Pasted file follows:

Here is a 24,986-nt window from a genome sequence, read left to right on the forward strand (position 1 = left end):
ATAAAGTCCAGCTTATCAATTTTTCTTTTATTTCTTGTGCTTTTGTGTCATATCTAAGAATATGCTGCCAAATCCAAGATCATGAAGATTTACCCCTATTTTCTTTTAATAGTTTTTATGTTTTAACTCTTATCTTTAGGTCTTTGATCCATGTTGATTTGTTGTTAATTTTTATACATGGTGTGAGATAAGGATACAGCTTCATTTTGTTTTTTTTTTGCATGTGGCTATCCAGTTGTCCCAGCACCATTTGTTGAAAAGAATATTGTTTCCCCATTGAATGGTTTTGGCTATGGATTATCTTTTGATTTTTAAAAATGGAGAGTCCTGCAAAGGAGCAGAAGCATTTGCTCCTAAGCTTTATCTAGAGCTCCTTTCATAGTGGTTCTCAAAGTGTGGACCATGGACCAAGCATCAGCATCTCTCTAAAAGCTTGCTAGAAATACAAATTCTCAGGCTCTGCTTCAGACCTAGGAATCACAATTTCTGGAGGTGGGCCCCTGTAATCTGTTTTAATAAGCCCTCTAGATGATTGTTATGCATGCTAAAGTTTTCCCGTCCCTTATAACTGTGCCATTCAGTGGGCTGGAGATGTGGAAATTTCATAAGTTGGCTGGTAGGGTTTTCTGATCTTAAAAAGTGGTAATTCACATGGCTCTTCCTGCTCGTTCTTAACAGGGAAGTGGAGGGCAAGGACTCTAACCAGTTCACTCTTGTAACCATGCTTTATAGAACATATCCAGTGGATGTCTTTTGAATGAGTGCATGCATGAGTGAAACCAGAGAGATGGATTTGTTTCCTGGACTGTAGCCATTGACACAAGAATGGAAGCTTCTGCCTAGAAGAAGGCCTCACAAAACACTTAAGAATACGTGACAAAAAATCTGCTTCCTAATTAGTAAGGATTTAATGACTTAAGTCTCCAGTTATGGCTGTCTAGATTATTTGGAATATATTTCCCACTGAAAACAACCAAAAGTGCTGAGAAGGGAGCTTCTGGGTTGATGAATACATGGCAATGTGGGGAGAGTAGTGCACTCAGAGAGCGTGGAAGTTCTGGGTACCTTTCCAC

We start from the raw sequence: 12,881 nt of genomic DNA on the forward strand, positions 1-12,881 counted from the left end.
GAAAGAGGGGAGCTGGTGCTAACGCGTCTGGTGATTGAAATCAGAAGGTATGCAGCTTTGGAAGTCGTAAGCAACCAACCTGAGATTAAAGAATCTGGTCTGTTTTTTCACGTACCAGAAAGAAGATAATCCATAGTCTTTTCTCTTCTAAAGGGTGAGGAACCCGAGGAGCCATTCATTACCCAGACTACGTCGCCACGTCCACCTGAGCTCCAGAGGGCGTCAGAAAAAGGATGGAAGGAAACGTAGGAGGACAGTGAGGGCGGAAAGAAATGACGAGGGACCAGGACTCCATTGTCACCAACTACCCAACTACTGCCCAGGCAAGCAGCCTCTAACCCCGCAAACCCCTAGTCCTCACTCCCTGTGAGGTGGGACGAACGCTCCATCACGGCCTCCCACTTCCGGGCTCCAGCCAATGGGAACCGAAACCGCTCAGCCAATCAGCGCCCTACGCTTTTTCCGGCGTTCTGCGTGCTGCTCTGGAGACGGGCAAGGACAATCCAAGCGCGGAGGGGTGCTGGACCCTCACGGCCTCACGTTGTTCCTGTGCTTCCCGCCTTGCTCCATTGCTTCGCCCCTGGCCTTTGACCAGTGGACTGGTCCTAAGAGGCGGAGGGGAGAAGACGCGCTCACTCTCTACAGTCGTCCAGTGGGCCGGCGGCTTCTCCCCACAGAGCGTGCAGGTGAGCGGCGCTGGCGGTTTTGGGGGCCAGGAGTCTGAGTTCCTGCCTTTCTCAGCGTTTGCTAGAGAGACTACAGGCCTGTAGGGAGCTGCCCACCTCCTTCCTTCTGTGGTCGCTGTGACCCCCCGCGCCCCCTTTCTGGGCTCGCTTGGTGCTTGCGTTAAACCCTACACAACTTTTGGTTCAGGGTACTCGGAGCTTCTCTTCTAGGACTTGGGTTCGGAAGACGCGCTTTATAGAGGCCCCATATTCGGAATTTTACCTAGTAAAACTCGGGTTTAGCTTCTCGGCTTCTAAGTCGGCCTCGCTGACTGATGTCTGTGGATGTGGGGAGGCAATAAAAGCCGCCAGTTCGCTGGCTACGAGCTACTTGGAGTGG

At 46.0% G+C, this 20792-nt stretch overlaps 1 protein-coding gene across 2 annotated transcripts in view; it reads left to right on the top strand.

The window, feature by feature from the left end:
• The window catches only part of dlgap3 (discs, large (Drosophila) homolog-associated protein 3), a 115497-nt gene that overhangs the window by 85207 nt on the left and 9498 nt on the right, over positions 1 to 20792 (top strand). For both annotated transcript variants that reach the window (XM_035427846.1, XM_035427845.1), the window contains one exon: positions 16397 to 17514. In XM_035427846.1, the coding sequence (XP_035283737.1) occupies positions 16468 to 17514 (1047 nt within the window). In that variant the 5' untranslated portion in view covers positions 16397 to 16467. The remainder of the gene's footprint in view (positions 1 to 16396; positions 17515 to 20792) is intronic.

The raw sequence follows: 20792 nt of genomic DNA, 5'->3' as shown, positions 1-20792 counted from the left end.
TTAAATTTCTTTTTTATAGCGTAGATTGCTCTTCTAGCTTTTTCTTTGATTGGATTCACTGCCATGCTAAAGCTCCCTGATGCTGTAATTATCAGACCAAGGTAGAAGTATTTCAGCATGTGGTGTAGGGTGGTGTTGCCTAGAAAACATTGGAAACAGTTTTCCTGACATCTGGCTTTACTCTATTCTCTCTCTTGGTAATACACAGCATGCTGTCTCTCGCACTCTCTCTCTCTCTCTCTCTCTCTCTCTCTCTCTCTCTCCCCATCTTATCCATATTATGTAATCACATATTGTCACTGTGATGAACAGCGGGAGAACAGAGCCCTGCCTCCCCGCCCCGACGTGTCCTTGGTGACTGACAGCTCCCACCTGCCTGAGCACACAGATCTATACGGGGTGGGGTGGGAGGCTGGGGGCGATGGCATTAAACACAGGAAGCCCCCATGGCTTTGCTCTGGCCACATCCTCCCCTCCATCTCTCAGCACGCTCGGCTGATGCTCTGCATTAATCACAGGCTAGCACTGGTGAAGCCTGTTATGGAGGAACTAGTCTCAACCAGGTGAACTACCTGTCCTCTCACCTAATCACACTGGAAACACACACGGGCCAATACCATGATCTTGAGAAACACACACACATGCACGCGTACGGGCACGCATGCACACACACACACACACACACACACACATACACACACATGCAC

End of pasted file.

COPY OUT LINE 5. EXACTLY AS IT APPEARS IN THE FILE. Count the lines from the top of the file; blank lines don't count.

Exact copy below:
At 46.0% G+C, this 20792-nt stretch overlaps 1 protein-coding gene across 2 annotated transcripts in view; it reads left to right on the top strand.